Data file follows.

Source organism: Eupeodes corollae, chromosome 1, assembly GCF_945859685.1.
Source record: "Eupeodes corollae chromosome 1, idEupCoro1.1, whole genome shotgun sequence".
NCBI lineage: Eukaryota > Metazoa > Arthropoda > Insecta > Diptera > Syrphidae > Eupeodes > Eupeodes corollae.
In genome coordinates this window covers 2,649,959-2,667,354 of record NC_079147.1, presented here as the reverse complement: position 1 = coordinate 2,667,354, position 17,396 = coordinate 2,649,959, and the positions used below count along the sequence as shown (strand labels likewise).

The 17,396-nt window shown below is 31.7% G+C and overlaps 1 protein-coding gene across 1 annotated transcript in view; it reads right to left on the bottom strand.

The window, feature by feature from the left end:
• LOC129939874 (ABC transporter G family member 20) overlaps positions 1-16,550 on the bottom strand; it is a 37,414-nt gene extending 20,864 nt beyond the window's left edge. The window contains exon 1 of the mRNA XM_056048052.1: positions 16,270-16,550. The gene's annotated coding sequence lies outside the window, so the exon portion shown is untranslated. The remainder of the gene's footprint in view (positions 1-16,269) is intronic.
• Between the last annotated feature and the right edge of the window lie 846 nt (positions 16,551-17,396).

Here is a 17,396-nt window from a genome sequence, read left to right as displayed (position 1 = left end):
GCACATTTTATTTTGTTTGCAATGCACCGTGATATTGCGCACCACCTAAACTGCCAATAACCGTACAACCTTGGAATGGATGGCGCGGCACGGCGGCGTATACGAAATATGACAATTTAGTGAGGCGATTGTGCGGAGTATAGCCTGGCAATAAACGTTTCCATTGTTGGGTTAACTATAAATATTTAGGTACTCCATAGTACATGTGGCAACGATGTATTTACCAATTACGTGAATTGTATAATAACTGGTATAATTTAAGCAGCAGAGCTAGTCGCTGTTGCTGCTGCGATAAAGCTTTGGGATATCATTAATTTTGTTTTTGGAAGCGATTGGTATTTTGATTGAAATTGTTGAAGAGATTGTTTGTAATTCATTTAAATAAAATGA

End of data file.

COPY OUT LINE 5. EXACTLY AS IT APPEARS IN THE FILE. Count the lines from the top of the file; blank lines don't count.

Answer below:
The 17,396-nt window shown below is 31.7% G+C and overlaps 1 protein-coding gene across 1 annotated transcript in view; it reads right to left on the bottom strand.